2022: A year to use put options
The elevated prices farmers are experiencing for crop in the bin and for next year are reflective of many factors. One factor was recognized on the weekly Commitment of Traders report. That is, strong money flow into commodities from the investment community for over a year. The report indicates managed money is net long on almost all commodities. For example, as of the last week of November, funds were net long over 265,000 contracts of corn.
Historically, funds are rarely net long on more than 300,000 contracts. The rationale for being long could come from many areas. In row crops, it is usually reflective of tightening supplies coupled with other variables, such as inflation expectations or large investors diversifying portfolios weighted too heavily with equities. Debt instruments, such as bonds, currently offer little return. It is likely that additional fund money is searching for investments that can offer greater potential than fixed-return investments that pay little, especially during inflationary periods.
When domestic and worldwide supplies are snug, farmers face a dilemma: What will happen if supplies get even smaller? Or the opposite happens, and they grow? History suggests that high prices curb demand and encourage production. The saying is “high prices cure high prices.” Yet, there is no pre-determined timetable. It could occur this year or next, or maybe never.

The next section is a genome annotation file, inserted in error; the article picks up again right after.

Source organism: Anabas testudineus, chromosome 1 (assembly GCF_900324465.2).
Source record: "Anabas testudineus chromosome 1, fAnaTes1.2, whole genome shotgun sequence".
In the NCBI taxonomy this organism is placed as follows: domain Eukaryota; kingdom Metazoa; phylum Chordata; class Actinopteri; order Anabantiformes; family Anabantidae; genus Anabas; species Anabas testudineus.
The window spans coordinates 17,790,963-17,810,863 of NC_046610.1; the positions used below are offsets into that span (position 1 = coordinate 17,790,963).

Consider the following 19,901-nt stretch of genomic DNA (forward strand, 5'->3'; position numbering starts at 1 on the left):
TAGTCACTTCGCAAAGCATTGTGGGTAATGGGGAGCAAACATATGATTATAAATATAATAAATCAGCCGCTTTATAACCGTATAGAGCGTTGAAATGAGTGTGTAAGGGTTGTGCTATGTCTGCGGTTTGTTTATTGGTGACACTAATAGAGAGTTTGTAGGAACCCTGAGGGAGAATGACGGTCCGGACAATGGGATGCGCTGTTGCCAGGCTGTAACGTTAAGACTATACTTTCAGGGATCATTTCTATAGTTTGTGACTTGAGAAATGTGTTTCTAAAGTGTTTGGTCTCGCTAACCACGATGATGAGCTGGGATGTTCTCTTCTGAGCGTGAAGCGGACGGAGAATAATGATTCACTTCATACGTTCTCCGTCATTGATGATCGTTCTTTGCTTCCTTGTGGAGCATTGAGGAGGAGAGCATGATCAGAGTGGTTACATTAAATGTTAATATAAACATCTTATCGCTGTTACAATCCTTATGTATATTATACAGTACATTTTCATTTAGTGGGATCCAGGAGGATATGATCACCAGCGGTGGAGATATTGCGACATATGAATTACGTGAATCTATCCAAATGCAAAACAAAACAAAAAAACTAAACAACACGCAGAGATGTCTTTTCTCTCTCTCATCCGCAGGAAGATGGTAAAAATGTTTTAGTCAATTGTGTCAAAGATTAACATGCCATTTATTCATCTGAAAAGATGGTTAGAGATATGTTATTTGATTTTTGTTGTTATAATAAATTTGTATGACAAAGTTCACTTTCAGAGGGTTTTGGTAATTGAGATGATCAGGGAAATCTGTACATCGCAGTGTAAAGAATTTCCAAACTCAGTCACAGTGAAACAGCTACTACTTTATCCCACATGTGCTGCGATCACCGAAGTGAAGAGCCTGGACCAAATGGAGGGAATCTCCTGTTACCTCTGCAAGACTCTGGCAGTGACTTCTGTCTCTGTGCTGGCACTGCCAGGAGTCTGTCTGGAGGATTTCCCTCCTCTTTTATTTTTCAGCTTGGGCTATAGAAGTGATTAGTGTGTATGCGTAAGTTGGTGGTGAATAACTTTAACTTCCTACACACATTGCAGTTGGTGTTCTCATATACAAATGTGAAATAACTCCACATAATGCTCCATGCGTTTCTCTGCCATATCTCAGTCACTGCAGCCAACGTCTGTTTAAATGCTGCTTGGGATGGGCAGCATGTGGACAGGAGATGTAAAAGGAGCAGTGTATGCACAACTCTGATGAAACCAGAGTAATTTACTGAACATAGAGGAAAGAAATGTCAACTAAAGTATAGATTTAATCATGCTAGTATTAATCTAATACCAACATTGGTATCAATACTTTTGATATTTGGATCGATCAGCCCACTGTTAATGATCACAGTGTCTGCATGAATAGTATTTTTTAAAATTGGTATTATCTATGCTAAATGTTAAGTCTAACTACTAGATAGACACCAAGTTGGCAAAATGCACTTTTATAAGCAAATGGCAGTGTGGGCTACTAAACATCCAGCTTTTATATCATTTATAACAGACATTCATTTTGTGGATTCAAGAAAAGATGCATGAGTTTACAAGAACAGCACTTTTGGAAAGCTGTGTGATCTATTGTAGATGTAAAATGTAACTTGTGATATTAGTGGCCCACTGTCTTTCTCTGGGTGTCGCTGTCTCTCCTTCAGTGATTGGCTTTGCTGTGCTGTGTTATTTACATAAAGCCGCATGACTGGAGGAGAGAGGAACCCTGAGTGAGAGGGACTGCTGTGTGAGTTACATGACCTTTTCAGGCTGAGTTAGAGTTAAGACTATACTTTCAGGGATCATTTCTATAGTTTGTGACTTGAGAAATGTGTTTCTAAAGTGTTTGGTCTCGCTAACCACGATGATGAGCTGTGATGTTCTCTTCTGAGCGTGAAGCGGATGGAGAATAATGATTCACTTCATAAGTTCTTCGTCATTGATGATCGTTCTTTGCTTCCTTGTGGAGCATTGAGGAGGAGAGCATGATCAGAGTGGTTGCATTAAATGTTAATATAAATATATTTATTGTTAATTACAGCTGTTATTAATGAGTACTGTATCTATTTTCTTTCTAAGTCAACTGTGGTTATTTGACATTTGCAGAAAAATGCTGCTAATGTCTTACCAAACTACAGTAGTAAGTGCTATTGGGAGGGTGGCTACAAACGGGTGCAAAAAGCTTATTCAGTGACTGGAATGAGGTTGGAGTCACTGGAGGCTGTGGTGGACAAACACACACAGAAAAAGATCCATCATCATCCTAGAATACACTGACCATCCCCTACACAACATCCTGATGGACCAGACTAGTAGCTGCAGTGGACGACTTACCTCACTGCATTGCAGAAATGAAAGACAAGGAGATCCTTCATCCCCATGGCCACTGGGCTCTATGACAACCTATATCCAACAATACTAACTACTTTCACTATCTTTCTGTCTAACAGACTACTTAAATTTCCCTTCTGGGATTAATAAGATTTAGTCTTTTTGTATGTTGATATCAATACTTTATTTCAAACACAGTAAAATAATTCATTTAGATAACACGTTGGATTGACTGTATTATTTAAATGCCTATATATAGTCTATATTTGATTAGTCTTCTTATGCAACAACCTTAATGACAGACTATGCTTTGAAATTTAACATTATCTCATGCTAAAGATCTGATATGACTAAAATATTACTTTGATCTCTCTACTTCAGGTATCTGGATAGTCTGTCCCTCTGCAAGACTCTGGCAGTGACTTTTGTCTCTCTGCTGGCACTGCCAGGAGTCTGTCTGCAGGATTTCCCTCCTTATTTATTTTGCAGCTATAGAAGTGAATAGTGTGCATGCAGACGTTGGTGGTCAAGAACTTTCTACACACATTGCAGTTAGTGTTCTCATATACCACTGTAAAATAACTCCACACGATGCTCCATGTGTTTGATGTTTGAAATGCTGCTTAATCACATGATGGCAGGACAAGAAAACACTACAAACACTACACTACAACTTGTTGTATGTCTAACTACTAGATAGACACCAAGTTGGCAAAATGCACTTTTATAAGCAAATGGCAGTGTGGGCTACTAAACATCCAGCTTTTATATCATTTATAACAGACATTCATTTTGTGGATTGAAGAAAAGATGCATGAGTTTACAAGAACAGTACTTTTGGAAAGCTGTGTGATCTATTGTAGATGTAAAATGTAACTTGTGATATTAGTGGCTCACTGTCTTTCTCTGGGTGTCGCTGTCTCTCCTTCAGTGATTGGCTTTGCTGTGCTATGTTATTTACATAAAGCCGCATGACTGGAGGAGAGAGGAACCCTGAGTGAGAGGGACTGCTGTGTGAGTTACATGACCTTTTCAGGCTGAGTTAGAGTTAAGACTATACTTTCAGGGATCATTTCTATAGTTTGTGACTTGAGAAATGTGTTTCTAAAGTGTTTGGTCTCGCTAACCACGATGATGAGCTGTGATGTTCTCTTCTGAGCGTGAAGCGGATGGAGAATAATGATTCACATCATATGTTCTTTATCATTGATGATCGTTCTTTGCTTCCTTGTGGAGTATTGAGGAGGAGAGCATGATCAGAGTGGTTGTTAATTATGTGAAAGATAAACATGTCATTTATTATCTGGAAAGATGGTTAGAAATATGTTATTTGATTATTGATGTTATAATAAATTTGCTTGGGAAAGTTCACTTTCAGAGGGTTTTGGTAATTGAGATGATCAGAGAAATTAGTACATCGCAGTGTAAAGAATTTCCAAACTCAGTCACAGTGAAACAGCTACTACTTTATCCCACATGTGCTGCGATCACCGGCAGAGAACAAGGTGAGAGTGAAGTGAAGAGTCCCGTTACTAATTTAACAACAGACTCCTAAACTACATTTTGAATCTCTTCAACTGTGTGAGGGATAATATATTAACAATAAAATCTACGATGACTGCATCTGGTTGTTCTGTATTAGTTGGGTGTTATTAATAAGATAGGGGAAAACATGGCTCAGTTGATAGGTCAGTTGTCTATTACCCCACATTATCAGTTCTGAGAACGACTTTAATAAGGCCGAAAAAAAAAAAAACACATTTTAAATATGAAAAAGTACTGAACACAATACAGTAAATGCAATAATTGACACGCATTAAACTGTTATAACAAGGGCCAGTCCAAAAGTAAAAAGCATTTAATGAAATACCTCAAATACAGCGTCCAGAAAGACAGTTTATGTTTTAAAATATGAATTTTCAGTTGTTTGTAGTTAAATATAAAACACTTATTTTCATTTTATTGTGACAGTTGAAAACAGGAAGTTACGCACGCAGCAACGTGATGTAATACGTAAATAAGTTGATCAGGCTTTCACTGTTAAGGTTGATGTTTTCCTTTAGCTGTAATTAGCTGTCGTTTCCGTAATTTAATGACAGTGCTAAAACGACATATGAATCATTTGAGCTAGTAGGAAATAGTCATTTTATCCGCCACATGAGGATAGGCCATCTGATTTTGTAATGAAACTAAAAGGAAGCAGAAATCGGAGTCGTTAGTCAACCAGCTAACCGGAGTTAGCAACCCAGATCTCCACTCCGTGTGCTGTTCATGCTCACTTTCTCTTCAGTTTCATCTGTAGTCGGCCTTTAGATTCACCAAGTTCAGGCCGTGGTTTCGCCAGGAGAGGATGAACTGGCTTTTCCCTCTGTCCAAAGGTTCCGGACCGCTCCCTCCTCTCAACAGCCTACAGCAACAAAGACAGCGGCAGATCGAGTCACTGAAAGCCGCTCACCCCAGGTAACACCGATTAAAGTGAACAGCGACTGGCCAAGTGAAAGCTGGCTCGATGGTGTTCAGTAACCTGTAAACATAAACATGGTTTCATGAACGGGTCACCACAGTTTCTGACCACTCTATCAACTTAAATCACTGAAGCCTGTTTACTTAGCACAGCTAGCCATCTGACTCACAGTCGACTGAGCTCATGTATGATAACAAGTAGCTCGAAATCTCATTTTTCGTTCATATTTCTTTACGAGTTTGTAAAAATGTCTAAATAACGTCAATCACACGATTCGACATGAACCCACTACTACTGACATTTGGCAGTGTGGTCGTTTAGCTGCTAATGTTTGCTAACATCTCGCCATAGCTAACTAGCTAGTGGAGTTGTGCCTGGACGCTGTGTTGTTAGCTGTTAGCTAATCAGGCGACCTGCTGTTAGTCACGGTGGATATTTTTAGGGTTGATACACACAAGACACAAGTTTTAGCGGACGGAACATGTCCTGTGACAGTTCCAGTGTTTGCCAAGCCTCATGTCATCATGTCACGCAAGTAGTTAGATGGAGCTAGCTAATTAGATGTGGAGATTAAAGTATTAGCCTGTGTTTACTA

Worldwide production has been affected by weather disruptions the previous three years. Growing world demand leaves the markets in a difficult position for the year ahead. Continued weather disruptions could suggest that prices are currently pausing before the next leg higher occurs, as the market rations inventory. On the other hand, improved weather and expectations for increased production could suggest much lower prices by late summer. If the price trend turns lower, managed money could quickly abandon their stance on owning and instead heavily sell, reversing their current position to limit losses and take advantage of a downtrend. The initial move downward can be violent, with sharp price declines in a short period of time.
The problem is that there are no easy answers when trying to decide how much and when to sell. While this is a challenge farmers face every year, it could be heightened in the year ahead, with prices currently elevated.
Insurance against lower prices
The coming year may be a year to buy put options and perhaps forward sell less than you normally would. Puts provide you the right (not the obligation) to be short (sell) futures. You can think of puts like insurance against lower prices. Puts establish a price floor. Leave the crop in the bin and expected production unpriced to appreciate in value if prices rally. Have a thorough discussion with your advisor to determine the level of coverage (number of bushels), strike price (level of price floor) and cost. The advantage of puts is that they are flexible (You can enter and exit as you see fit.) and allow price appreciation on unpriced crop. They also can provide peace of mind, knowing you have established a price floor without trying to outguess the market. Think about all the events that have unfolded over the last twelve to eighteen months.
What might the next 10 months look like? Consider puts to take advantage of opportunities when they are offered.
Consider the risks and rewards
As with any strategy, consider the risks and potential rewards before initiating any position. Seek out a trusted advisor to help you, and take control of the uncertainties.
Futures trading is not for everyone. The risk of loss in trading is substantial. Therefore, carefully consider whether such trading is suitable for you in light of your financial condition. Past performance is not necessarily indicative of future results.
If you have any questions on this perspective, feel free to contact Bryan Doherty, Total Farm Marketing, at 800/334-9779.